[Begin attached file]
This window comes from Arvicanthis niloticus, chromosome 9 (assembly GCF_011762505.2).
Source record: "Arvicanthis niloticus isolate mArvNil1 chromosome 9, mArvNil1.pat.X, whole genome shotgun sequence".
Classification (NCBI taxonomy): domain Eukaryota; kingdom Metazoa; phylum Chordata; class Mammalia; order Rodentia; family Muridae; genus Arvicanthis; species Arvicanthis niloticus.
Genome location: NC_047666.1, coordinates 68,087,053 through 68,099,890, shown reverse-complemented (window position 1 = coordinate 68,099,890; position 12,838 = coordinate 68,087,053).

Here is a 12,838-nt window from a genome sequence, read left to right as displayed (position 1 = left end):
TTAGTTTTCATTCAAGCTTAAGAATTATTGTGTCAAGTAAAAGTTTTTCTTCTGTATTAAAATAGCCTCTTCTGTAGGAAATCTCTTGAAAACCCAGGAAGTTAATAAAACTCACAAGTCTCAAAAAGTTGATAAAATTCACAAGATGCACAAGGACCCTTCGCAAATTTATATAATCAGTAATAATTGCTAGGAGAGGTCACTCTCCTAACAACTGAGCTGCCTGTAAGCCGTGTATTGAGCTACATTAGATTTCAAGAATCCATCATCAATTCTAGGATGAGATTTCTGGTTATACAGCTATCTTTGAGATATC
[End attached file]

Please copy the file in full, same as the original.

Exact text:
This window comes from Arvicanthis niloticus, chromosome 9 (assembly GCF_011762505.2).
Source record: "Arvicanthis niloticus isolate mArvNil1 chromosome 9, mArvNil1.pat.X, whole genome shotgun sequence".
Classification (NCBI taxonomy): domain Eukaryota; kingdom Metazoa; phylum Chordata; class Mammalia; order Rodentia; family Muridae; genus Arvicanthis; species Arvicanthis niloticus.
Genome location: NC_047666.1, coordinates 68,087,053 through 68,099,890, shown reverse-complemented (window position 1 = coordinate 68,099,890; position 12,838 = coordinate 68,087,053).

Here is a 12,838-nt window from a genome sequence, read left to right as displayed (position 1 = left end):
TTAGTTTTCATTCAAGCTTAAGAATTATTGTGTCAAGTAAAAGTTTTTCTTCTGTATTAAAATAGCCTCTTCTGTAGGAAATCTCTTGAAAACCCAGGAAGTTAATAAAACTCACAAGTCTCAAAAAGTTGATAAAATTCACAAGATGCACAAGGACCCTTCGCAAATTTATATAATCAGTAATAATTGCTAGGAGAGGTCACTCTCCTAACAACTGAGCTGCCTGTAAGCCGTGTATTGAGCTACATTAGATTTCAAGAATCCATCATCAATTCTAGGATGAGATTTCTGGTTATACAGCTATCTTTGAGATATC